In the 16th cent. Italian sculptors working in Spain, such as Jacopo Fiorentino, Domenico Fancelli, and Pietro Torrigiano, did much to popularize Renaissance motifs, which were combined with Gothic and Mudéjar in works of the plateresque style. An outstanding monument of the plateresque style is the cathedral of Granada by Diego Siloe. Its rotunda in particular, designed on the model of the Holy Sepulcher at Jerusalem, also reflects the humanistic aspirations of its architects, who were classically inclined. Typical of the more ornamental plateresque are the facade of the Univ. of Salamanca (c.1520–30) and that of the Convent of San Marcos (León). A more developed High Renaissance style appears in such works as the unfinished palace of Charles V (Granada), designed by Pedro Machuca, and the Escorial, designed by Juan Bautista de Toledo and finished by Juan de Herrera.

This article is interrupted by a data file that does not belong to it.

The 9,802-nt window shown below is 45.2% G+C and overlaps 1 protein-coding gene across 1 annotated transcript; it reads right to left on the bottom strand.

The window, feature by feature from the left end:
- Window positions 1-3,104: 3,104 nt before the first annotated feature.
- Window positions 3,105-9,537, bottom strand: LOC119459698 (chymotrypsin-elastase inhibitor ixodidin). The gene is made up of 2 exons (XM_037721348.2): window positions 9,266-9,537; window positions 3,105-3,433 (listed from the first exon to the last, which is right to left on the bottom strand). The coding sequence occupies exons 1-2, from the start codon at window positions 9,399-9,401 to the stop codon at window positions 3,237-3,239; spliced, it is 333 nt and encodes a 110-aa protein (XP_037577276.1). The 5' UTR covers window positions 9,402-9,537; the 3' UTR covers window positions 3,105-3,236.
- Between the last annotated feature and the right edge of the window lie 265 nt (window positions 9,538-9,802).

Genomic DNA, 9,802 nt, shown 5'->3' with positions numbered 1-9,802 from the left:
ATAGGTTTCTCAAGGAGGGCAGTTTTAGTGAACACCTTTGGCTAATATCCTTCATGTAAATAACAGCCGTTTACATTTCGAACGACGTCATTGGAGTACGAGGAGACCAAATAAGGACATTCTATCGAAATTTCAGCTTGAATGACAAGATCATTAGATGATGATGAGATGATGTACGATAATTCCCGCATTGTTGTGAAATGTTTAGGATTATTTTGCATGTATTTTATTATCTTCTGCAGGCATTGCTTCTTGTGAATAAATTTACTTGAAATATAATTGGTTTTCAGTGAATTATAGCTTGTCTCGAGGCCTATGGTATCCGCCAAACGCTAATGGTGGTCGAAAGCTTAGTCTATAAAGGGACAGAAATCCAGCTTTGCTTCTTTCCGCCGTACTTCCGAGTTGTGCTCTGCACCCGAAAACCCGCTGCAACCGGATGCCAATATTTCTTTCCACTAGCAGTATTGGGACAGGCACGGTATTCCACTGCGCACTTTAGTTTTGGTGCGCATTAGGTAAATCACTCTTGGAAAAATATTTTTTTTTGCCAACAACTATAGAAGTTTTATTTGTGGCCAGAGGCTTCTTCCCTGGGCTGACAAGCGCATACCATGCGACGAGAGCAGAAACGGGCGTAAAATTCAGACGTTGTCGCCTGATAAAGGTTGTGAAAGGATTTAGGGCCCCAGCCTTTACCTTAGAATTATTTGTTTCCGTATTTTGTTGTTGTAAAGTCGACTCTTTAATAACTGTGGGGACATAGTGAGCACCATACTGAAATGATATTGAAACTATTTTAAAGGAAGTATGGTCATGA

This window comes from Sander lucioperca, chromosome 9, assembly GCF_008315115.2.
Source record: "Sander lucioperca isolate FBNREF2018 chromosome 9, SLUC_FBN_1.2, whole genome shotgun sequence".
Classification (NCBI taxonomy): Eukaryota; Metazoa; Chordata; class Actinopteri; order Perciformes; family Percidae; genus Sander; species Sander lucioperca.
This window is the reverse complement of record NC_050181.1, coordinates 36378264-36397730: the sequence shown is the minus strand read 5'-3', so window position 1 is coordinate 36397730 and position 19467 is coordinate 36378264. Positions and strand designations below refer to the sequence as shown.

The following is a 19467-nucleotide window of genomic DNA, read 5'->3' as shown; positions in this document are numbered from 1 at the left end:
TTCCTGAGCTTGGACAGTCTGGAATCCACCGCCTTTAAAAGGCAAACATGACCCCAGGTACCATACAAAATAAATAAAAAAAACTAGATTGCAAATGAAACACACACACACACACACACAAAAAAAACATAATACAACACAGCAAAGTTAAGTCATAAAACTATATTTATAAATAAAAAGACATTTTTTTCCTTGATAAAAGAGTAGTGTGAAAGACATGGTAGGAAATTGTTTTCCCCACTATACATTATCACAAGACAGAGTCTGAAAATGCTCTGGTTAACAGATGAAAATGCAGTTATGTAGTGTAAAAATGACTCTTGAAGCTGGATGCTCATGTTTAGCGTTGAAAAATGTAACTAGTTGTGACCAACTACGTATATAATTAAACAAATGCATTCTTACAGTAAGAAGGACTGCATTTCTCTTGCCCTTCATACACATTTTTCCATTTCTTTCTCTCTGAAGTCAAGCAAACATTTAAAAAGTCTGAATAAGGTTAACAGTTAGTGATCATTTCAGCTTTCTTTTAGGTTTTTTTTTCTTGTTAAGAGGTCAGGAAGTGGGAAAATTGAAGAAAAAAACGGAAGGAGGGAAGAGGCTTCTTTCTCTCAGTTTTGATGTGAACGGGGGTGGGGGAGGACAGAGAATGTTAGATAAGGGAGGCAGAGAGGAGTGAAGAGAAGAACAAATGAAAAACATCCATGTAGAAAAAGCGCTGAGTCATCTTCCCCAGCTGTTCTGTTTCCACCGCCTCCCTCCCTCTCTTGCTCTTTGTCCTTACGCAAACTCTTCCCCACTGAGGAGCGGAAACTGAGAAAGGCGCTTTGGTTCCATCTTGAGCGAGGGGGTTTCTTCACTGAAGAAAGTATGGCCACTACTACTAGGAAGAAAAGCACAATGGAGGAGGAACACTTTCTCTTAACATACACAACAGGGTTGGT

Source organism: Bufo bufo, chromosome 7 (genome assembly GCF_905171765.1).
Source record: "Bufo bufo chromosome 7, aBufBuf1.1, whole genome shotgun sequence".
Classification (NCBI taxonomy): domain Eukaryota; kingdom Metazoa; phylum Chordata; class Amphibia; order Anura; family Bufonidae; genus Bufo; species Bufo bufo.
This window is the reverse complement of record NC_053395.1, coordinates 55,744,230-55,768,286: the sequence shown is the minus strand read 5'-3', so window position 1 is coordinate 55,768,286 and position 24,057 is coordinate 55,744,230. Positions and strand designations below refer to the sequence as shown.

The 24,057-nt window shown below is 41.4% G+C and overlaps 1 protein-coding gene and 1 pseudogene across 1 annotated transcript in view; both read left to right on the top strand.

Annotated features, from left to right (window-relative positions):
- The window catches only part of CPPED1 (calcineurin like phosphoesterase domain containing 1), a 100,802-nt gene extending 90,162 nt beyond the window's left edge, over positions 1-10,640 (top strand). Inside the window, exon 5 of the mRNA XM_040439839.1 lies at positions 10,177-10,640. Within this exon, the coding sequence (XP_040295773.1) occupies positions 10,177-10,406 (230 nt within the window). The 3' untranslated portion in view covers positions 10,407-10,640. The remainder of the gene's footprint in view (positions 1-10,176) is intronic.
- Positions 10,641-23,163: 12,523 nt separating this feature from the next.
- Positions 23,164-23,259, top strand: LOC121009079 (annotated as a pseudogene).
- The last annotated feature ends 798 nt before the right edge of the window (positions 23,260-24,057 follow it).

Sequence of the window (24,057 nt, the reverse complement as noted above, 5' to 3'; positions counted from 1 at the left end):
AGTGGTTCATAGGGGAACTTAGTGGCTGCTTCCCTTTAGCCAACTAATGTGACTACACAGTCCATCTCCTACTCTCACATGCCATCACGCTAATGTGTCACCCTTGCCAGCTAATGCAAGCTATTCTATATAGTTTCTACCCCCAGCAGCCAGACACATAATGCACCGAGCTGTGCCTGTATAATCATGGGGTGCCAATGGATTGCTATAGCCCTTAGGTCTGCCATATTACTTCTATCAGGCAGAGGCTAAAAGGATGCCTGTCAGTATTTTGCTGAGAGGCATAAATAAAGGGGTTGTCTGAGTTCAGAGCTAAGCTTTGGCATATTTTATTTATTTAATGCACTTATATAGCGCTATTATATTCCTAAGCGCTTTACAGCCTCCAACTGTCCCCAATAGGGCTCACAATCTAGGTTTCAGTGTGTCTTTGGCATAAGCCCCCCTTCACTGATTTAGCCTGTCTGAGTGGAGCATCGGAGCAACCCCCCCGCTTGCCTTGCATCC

Outstanding native sculptors, such as Alonso Berruguete, Juan de Juni, and Gregorio Fernández, were strongly influenced by the more tortuous creations of Donatello and Michelangelo. Italianate painters, such as Luis de Vargas and Luis de Morales, and later Juan de Juanes, developed eclectic and mannerist styles. It was only toward the end of the century that a genius appeared who truly incarnated the dark, mystical Spanish idiom—El Greco. With roots in the Byzantine and Venetian traditions and in his very personal version of mannerism, El Greco translated aspects of Italian form in terms of his own highly spiritual, incandescent vision.
The Columbia Electronic Encyclopedia, 6th ed. Copyright © 2012, Columbia University Press. All rights reserved.